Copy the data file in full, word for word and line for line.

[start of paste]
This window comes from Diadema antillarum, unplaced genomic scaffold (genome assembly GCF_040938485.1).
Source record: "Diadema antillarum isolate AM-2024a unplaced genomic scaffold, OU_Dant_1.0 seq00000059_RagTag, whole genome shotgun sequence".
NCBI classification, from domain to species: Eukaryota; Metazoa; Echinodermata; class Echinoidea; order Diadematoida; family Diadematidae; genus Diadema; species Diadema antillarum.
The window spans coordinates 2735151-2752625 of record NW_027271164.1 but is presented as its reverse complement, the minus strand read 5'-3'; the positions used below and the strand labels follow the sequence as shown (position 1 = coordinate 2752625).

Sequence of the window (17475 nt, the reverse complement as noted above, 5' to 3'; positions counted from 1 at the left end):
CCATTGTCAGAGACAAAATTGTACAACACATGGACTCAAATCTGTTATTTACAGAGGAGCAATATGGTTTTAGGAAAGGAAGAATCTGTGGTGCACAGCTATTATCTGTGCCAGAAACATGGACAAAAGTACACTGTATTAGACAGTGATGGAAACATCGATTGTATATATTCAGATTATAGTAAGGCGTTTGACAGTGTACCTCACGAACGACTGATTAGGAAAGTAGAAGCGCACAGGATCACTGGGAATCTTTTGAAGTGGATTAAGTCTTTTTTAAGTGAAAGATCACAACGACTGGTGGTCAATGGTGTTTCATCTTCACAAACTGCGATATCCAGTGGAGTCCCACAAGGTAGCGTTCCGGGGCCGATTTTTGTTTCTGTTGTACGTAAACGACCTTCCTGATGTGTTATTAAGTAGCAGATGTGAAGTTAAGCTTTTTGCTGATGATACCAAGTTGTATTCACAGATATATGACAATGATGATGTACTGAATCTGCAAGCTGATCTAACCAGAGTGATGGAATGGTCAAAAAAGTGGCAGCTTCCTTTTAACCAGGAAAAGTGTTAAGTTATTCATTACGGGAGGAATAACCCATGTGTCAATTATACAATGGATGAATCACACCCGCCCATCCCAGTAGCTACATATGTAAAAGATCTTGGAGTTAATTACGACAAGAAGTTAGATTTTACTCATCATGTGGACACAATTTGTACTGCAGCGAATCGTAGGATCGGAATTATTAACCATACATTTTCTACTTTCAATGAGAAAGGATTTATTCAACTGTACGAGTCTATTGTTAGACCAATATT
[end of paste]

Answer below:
This window comes from Diadema antillarum, unplaced genomic scaffold (genome assembly GCF_040938485.1).
Source record: "Diadema antillarum isolate AM-2024a unplaced genomic scaffold, OU_Dant_1.0 seq00000059_RagTag, whole genome shotgun sequence".
NCBI classification, from domain to species: Eukaryota; Metazoa; Echinodermata; class Echinoidea; order Diadematoida; family Diadematidae; genus Diadema; species Diadema antillarum.
The window spans coordinates 2735151-2752625 of record NW_027271164.1 but is presented as its reverse complement, the minus strand read 5'-3'; the positions used below and the strand labels follow the sequence as shown (position 1 = coordinate 2752625).

Sequence of the window (17475 nt, the reverse complement as noted above, 5' to 3'; positions counted from 1 at the left end):
CCATTGTCAGAGACAAAATTGTACAACACATGGACTCAAATCTGTTATTTACAGAGGAGCAATATGGTTTTAGGAAAGGAAGAATCTGTGGTGCACAGCTATTATCTGTGCCAGAAACATGGACAAAAGTACACTGTATTAGACAGTGATGGAAACATCGATTGTATATATTCAGATTATAGTAAGGCGTTTGACAGTGTACCTCACGAACGACTGATTAGGAAAGTAGAAGCGCACAGGATCACTGGGAATCTTTTGAAGTGGATTAAGTCTTTTTTAAGTGAAAGATCACAACGACTGGTGGTCAATGGTGTTTCATCTTCACAAACTGCGATATCCAGTGGAGTCCCACAAGGTAGCGTTCCGGGGCCGATTTTTGTTTCTGTTGTACGTAAACGACCTTCCTGATGTGTTATTAAGTAGCAGATGTGAAGTTAAGCTTTTTGCTGATGATACCAAGTTGTATTCACAGATATATGACAATGATGATGTACTGAATCTGCAAGCTGATCTAACCAGAGTGATGGAATGGTCAAAAAAGTGGCAGCTTCCTTTTAACCAGGAAAAGTGTTAAGTTATTCATTACGGGAGGAATAACCCATGTGTCAATTATACAATGGATGAATCACACCCGCCCATCCCAGTAGCTACATATGTAAAAGATCTTGGAGTTAATTACGACAAGAAGTTAGATTTTACTCATCATGTGGACACAATTTGTACTGCAGCGAATCGTAGGATCGGAATTATTAACCATACATTTTCTACTTTCAATGAGAAAGGATTTATTCAACTGTACGAGTCTATTGTTAGACCAATATT